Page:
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Use of Radioactive Material in SCUD Warhead (S)

Filename:005bk.91p

[   (b)(2)   ][   (b)(6)   ]

	19 Feb 91

Background Paper for the Under Secretary of Defense for Policy

SUBJECT:   Use of Radioactive Material in SCUD Warhead (S)

1.  PURPOSE:  To provide an assessment of the likelihood and 
effect of Iraqi use of radioactive material in SCUD warhead.

2.  POINTS OF MAJOR INTEREST:

    a.  Likelihood of Use:  Iraq has the potential to develop and 
use a Radiological Dispersal Device (RDD) based on placing 
radioactive material in a SCUD warhead.  There is no [   (b)(1) 
sec 1.3(a)(4)   ] that this is being done, but Iraq has made many 
claims about having surprise weapons.  Iraq's leadership almost 
certainly intends to use all available weaponry at its disposal if 
the viability of the Saddam-led Baath regime is threatened.  This 
situation would pertain if Saddam were to be removed and succeeded 
by other members of the Revolutionary Command Council, as well.  
DIA also considers it likely that if Iraq's borders are breached 
by coalition ground forces that this event too, would cross Iraq's 
threshold for employing nonconventional weapons.  Iraq's leaders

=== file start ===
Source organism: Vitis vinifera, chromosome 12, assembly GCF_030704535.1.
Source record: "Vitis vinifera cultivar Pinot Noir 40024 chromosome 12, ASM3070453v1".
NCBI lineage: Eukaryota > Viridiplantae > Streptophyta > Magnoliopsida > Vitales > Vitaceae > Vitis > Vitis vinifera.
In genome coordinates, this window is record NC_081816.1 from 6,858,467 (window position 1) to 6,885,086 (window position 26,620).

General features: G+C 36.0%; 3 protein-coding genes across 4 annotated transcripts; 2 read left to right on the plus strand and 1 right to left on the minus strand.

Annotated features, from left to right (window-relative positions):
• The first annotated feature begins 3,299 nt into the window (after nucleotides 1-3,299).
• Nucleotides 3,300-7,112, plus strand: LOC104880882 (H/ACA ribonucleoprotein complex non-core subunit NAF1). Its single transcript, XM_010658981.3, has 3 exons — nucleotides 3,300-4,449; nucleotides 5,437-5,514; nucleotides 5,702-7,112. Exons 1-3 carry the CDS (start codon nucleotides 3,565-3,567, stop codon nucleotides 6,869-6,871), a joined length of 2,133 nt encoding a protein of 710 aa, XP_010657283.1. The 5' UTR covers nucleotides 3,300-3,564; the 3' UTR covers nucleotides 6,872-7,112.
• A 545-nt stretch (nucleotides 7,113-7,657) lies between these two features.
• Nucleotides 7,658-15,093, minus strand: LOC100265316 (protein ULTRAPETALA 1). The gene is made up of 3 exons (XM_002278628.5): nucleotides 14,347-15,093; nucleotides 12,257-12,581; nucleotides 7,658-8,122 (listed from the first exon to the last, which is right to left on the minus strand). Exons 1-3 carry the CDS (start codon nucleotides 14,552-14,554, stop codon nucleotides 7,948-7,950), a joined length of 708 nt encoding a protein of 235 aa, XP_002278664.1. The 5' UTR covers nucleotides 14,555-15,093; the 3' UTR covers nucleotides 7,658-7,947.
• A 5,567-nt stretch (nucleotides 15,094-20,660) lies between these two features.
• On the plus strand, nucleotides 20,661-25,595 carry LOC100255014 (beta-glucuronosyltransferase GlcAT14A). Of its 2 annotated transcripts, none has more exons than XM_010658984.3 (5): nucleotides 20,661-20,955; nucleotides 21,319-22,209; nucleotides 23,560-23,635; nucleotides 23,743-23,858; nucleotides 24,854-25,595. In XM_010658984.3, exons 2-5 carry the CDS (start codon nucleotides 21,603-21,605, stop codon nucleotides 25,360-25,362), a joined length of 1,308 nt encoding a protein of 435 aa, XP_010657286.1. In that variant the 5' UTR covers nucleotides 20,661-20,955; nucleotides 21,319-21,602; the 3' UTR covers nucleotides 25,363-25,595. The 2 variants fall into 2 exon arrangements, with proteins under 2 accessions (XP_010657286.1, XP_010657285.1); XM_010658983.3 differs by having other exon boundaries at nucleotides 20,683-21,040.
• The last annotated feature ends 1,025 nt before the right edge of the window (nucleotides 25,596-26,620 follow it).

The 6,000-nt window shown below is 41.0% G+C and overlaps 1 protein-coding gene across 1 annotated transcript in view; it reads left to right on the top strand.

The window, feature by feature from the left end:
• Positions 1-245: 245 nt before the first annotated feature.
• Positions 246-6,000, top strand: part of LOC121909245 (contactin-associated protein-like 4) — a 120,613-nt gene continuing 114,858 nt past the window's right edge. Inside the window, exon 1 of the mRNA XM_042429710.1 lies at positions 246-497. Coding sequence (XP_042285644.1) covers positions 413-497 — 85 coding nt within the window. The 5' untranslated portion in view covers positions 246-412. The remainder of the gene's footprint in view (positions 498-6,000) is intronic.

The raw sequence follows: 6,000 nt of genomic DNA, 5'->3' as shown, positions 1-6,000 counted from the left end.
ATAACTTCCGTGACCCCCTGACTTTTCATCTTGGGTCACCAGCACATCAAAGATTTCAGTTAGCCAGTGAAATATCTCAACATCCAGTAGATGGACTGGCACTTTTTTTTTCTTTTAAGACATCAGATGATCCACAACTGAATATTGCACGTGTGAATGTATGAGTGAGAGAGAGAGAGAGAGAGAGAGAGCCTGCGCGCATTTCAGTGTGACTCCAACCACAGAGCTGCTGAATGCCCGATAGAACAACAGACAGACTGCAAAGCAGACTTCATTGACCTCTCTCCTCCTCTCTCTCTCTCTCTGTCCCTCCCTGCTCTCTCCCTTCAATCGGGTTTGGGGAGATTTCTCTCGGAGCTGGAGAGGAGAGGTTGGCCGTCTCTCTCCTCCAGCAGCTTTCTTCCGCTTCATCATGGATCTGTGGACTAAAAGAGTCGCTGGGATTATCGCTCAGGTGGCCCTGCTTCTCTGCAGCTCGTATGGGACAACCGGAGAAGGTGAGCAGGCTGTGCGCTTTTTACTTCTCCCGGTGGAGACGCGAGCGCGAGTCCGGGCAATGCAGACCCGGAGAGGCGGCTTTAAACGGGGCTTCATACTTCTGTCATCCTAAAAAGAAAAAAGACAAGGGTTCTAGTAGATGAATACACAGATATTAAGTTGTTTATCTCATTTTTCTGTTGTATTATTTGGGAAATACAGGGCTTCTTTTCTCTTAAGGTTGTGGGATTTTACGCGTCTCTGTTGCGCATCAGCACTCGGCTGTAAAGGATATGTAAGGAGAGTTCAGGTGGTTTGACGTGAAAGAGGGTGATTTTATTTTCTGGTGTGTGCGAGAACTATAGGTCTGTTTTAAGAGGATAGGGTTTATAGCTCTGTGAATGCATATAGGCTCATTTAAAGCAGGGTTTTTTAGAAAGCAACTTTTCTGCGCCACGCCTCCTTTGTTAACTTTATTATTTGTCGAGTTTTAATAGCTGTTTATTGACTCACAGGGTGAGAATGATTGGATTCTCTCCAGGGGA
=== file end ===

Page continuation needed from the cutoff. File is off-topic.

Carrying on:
are reasonably well-informed on U.S. nuclear and chemical 
capabilities.  A U.S. threat of retaliation is unlikely to deter 
Iraq.  Inside the Kuwait Theater of Operations (KTO), Iraq would 
probably employ nonconventional weapons, like the RDD, if its 
forces were about to suffer a significant and serious defeat.

    b.  Availability of Radioactive Material:  Iraq has four 
sources of radioactive materials: spent reactor fuel, commercially 
produced and purchased radioisotopes (i.e., Cobalt 60 for medical 
uses), Iraqi made radioisotopes, and low level radioactive waste 
from laboratory and medical procedures.  Little is known about the 
total inventory of Iraqi radioactive material, but the last two
sources would probably be very low activity or short lived 
medical/experimental isotopes, and the overall inventory is 
assessed to be quite small.  

    c.  Area Contaminated:  Area of contamination is a complex 
question that varies with:

        (l)  Weight of warhead (and therefore range of SCUD):  
Determines amount of material spread.

        (2)  Ratio of explosive weight to radioactive material 
weight:  More explosive means wider dispersion pattern, but less 
active material carried.

        (3)  Height of burst:  The higher the burst, the wider the 
pattern.

        (4)  Particle size of contaminant:  Larger particles 
travel farther (in the absence of wind effects), but are easier to 
find and remove.  If the goal is to produce a heavy concentration 
to greatly restrict access, then the area of contamination will 
necessarily be smaller than if the goal is to spread material out 
as much as possible as a weapon of psychological terror (if not 
actual danger) against civilian populations.

    d.  Delivery Scenarios:  Iraq could deliver its radioactive 
material in three forms: liquid solution, mechanically chopped 
(pre-loading) small pellets, and large, crude chunks.  Iraq has 
not demonstrated nor is assessed to have either a liquid filled